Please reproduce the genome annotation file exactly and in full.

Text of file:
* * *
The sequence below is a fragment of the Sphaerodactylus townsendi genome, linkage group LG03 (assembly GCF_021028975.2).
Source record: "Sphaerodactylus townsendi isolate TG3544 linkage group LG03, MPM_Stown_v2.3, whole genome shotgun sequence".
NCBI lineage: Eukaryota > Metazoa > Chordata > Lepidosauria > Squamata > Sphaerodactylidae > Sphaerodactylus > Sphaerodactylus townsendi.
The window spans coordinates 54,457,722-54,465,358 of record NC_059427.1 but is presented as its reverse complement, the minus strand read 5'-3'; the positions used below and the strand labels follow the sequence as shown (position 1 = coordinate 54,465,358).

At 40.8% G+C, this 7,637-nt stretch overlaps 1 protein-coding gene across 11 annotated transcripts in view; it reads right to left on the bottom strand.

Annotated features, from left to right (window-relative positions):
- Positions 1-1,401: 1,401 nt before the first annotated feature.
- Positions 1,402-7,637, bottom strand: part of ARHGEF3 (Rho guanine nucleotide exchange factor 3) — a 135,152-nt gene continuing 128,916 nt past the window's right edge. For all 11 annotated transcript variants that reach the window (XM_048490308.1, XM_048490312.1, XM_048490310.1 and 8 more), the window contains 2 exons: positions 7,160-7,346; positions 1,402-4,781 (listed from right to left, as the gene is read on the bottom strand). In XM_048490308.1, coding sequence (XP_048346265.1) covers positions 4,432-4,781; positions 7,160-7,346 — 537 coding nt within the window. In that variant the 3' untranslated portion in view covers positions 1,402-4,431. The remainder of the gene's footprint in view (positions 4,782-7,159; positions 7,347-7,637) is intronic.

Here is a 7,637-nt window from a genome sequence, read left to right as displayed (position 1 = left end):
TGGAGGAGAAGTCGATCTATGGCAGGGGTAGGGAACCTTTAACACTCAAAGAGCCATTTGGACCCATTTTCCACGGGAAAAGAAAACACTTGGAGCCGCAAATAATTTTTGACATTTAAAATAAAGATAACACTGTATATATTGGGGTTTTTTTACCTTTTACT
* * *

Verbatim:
The sequence below is a fragment of the Sphaerodactylus townsendi genome, linkage group LG03 (assembly GCF_021028975.2).
Source record: "Sphaerodactylus townsendi isolate TG3544 linkage group LG03, MPM_Stown_v2.3, whole genome shotgun sequence".
NCBI lineage: Eukaryota > Metazoa > Chordata > Lepidosauria > Squamata > Sphaerodactylidae > Sphaerodactylus > Sphaerodactylus townsendi.
The window spans coordinates 54,457,722-54,465,358 of record NC_059427.1 but is presented as its reverse complement, the minus strand read 5'-3'; the positions used below and the strand labels follow the sequence as shown (position 1 = coordinate 54,465,358).

At 40.8% G+C, this 7,637-nt stretch overlaps 1 protein-coding gene across 11 annotated transcripts in view; it reads right to left on the bottom strand.

Annotated features, from left to right (window-relative positions):
- Positions 1-1,401: 1,401 nt before the first annotated feature.
- Positions 1,402-7,637, bottom strand: part of ARHGEF3 (Rho guanine nucleotide exchange factor 3) — a 135,152-nt gene continuing 128,916 nt past the window's right edge. For all 11 annotated transcript variants that reach the window (XM_048490308.1, XM_048490312.1, XM_048490310.1 and 8 more), the window contains 2 exons: positions 7,160-7,346; positions 1,402-4,781 (listed from right to left, as the gene is read on the bottom strand). In XM_048490308.1, coding sequence (XP_048346265.1) covers positions 4,432-4,781; positions 7,160-7,346 — 537 coding nt within the window. In that variant the 3' untranslated portion in view covers positions 1,402-4,431. The remainder of the gene's footprint in view (positions 4,782-7,159; positions 7,347-7,637) is intronic.

Here is a 7,637-nt window from a genome sequence, read left to right as displayed (position 1 = left end):
TGGAGGAGAAGTCGATCTATGGCAGGGGTAGGGAACCTTTAACACTCAAAGAGCCATTTGGACCCATTTTCCACGGGAAAAGAAAACACTTGGAGCCGCAAATAATTTTTGACATTTAAAATAAAGATAACACTGTATATATTGGGGTTTTTTTACCTTTTACT